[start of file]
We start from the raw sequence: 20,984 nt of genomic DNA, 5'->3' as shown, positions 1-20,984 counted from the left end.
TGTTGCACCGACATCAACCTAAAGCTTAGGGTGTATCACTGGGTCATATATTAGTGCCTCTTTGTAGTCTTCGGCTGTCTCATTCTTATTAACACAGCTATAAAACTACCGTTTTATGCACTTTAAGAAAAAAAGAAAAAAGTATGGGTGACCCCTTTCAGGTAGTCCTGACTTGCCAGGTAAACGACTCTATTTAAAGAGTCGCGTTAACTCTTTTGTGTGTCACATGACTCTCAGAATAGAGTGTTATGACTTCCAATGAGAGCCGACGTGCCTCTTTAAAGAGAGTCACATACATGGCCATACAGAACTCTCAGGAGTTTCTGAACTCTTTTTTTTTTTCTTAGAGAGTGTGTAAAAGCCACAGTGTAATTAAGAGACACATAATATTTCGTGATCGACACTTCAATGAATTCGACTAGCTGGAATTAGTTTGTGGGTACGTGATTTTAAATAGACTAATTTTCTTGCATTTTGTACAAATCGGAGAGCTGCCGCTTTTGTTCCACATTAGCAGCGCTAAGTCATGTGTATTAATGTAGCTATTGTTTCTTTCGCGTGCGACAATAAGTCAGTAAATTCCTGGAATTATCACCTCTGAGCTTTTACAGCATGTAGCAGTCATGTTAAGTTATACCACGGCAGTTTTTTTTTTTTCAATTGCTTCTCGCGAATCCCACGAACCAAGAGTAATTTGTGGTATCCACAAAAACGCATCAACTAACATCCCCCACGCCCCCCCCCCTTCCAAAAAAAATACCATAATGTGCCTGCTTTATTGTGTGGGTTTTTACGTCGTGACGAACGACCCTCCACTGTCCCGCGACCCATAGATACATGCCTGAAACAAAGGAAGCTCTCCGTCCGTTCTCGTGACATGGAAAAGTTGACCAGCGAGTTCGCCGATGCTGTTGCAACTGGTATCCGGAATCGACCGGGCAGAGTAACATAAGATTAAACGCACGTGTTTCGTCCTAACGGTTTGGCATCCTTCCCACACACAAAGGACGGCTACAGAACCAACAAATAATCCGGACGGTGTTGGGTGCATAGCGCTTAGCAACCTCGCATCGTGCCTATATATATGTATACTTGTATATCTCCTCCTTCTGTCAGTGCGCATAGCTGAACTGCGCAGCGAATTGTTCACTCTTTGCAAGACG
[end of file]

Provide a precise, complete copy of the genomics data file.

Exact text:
We start from the raw sequence: 20,984 nt of genomic DNA, 5'->3' as shown, positions 1-20,984 counted from the left end.
TGTTGCACCGACATCAACCTAAAGCTTAGGGTGTATCACTGGGTCATATATTAGTGCCTCTTTGTAGTCTTCGGCTGTCTCATTCTTATTAACACAGCTATAAAACTACCGTTTTATGCACTTTAAGAAAAAAAGAAAAAAGTATGGGTGACCCCTTTCAGGTAGTCCTGACTTGCCAGGTAAACGACTCTATTTAAAGAGTCGCGTTAACTCTTTTGTGTGTCACATGACTCTCAGAATAGAGTGTTATGACTTCCAATGAGAGCCGACGTGCCTCTTTAAAGAGAGTCACATACATGGCCATACAGAACTCTCAGGAGTTTCTGAACTCTTTTTTTTTTTCTTAGAGAGTGTGTAAAAGCCACAGTGTAATTAAGAGACACATAATATTTCGTGATCGACACTTCAATGAATTCGACTAGCTGGAATTAGTTTGTGGGTACGTGATTTTAAATAGACTAATTTTCTTGCATTTTGTACAAATCGGAGAGCTGCCGCTTTTGTTCCACATTAGCAGCGCTAAGTCATGTGTATTAATGTAGCTATTGTTTCTTTCGCGTGCGACAATAAGTCAGTAAATTCCTGGAATTATCACCTCTGAGCTTTTACAGCATGTAGCAGTCATGTTAAGTTATACCACGGCAGTTTTTTTTTTTTCAATTGCTTCTCGCGAATCCCACGAACCAAGAGTAATTTGTGGTATCCACAAAAACGCATCAACTAACATCCCCCACGCCCCCCCCCCTTCCAAAAAAAATACCATAATGTGCCTGCTTTATTGTGTGGGTTTTTACGTCGTGACGAACGACCCTCCACTGTCCCGCGACCCATAGATACATGCCTGAAACAAAGGAAGCTCTCCGTCCGTTCTCGTGACATGGAAAAGTTGACCAGCGAGTTCGCCGATGCTGTTGCAACTGGTATCCGGAATCGACCGGGCAGAGTAACATAAGATTAAACGCACGTGTTTCGTCCTAACGGTTTGGCATCCTTCCCACACACAAAGGACGGCTACAGAACCAACAAATAATCCGGACGGTGTTGGGTGCATAGCGCTTAGCAACCTCGCATCGTGCCTATATATATGTATACTTGTATATCTCCTCCTTCTGTCAGTGCGCATAGCTGAACTGCGCAGCGAATTGTTCACTCTTTGCAAGACG